(Click on graphics to enlarge)
How might we learn more about the AYDC Interim Developer? Well, the Master Closing documents tell us more than the Delaware Division of Corporations.
Below is a graphic from the documents, which indicates that various outside investors own 41.76% of the Atlantic Yards Development Company (AYDC), which is a subsidiary of the AYDC Interim Developer, while the managing members of AYDC is a Forest City Ratner affiliate:Looking to Delaware
More than 50% of all U.S. publicly-traded companies and 63% of the Fortune 500 have chosen Delaware as their corporate home. The state cites "modern and flexible corporate laws, our highly-respected Court of Chancery, a business-friendly State Government, and the customer service oriented Staff of the Delaware Division of Corporations."
Critics like law professor David Brunori say Delaware registration "is a vehicle for avoiding otherwise legitimate tax liabilities at a time when states need money badly.”
Looking for AYDC
Not only is Delaware a good place for corporations to do business, the Division of Corporations doesn't exactly make it easy to seek records.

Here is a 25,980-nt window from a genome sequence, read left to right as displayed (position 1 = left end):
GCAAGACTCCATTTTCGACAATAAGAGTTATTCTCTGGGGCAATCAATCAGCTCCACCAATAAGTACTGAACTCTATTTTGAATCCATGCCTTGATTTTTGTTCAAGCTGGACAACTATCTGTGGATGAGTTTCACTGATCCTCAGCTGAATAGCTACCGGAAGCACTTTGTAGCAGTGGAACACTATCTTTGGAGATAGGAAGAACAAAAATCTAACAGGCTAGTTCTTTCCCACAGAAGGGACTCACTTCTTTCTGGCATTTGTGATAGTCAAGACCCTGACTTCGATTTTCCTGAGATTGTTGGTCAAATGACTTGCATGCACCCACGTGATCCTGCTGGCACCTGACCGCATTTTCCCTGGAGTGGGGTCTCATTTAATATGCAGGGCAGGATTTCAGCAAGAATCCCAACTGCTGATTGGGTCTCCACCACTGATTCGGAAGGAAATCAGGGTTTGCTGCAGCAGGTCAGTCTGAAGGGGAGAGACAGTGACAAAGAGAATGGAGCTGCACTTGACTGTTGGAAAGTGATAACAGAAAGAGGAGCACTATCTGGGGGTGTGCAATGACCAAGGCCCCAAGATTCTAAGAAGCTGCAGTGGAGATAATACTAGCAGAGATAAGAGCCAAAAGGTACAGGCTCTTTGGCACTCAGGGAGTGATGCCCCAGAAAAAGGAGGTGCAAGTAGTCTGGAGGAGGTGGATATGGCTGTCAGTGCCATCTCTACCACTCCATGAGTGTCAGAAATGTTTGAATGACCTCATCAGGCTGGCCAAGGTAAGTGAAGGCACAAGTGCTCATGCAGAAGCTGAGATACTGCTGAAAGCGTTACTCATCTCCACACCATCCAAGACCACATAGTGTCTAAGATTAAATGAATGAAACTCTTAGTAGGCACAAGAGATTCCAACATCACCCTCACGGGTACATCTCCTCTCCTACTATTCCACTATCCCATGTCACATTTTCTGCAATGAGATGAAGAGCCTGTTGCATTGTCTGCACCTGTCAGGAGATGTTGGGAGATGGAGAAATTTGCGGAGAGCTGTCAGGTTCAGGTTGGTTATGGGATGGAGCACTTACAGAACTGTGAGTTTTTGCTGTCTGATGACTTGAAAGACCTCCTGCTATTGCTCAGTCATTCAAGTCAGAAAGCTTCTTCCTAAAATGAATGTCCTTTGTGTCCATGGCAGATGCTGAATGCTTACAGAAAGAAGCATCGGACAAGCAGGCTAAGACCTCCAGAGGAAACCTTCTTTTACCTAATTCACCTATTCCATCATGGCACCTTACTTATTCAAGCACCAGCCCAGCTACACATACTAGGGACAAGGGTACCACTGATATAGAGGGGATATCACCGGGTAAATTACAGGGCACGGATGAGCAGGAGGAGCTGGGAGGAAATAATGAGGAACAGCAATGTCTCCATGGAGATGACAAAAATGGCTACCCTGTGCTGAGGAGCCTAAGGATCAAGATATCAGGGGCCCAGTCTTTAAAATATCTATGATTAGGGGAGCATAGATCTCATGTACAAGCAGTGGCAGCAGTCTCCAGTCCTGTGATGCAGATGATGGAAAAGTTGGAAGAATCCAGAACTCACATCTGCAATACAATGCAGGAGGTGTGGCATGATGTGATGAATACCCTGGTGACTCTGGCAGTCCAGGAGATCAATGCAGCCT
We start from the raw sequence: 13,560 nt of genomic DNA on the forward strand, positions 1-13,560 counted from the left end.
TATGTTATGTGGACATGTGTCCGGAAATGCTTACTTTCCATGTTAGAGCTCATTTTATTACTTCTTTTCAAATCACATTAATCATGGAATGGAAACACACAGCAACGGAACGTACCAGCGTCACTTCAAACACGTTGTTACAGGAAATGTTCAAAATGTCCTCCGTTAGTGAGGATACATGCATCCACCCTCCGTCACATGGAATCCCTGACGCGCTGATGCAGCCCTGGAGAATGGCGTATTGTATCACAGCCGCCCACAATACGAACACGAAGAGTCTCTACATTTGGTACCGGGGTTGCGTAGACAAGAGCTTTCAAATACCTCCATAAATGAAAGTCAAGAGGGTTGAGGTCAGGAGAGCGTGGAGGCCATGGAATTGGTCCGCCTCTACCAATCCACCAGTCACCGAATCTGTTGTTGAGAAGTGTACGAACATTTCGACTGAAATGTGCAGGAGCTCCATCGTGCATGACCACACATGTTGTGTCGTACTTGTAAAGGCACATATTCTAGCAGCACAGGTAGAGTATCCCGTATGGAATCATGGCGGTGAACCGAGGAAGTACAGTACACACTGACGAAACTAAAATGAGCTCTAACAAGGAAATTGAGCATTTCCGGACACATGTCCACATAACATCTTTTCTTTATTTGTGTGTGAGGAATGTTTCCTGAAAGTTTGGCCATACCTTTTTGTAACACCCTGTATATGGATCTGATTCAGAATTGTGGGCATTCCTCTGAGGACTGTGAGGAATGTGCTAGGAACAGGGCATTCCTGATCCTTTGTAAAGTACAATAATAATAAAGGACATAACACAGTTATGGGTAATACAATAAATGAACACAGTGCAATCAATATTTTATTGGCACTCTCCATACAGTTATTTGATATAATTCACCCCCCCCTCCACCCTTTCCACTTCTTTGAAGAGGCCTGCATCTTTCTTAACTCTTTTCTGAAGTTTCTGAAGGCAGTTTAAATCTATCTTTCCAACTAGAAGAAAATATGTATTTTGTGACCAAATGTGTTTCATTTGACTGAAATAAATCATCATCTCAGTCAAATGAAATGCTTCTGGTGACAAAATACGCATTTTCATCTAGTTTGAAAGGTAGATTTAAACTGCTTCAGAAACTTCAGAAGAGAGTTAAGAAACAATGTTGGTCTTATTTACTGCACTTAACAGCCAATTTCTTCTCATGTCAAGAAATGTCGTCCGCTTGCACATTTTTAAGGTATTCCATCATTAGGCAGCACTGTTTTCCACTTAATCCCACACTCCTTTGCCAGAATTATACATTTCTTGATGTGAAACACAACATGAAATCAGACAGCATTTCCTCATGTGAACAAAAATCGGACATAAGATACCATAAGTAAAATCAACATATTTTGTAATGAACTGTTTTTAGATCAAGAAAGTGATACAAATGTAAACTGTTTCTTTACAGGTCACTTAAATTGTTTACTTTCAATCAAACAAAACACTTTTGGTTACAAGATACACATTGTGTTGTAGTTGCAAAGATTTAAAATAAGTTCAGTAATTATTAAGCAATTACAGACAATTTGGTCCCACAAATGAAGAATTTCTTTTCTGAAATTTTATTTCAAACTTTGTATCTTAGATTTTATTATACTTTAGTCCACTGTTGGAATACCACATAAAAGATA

It charges fees to those seeking the limited information available:
Corporate Status - On the Web - (This application will reflect the status of an entity but will not generate an official certificate of good standing) You may check corporate/entity status on the web for a fee of $10.00 per entity for status or $20.00 per entity for more detailed information including current franchise tax assessment, current filing history and more. You may charge a Visa, MasterCard or Discover card. Click here for status on the web.After paying $20, the above screen is what I found.
We do see that the registered agent is The Corporation Trust Company on Orange Street in Wilmington.
Home of the tax haven
The New York Times reported last May, in an article headlined Critics Call Delaware a Tax Haven:
North Orange, a ho-hum thoroughfare in Wilmington, Del., is, on paper, home to more than 6,500 companies. Many of them are empty shells. They make nothing and sometimes employ just a lone clerk. But all are there for the same reason: to help corporations avoid paying taxes in other states.(Emphasis added)
...That is certainly the view at 1209 North Orange Street, a nondescript low-slung building at the corner of West 13th Street. This address serves as a tax minimizer for dozens of brand-name companies... All of them, and nearly two-thirds of the Fortune 500, have tax-exempt subsidiaries at this address to reduce their state tax bills.
Jerry Daniel, the vice president for government relations at the Corporation Trust Company, which runs 1209 North Orange, does not see what all the fuss is about. After all, the arrangements are legal.
After that the Times quoted Bruniori as suggesting things might not be so kosher.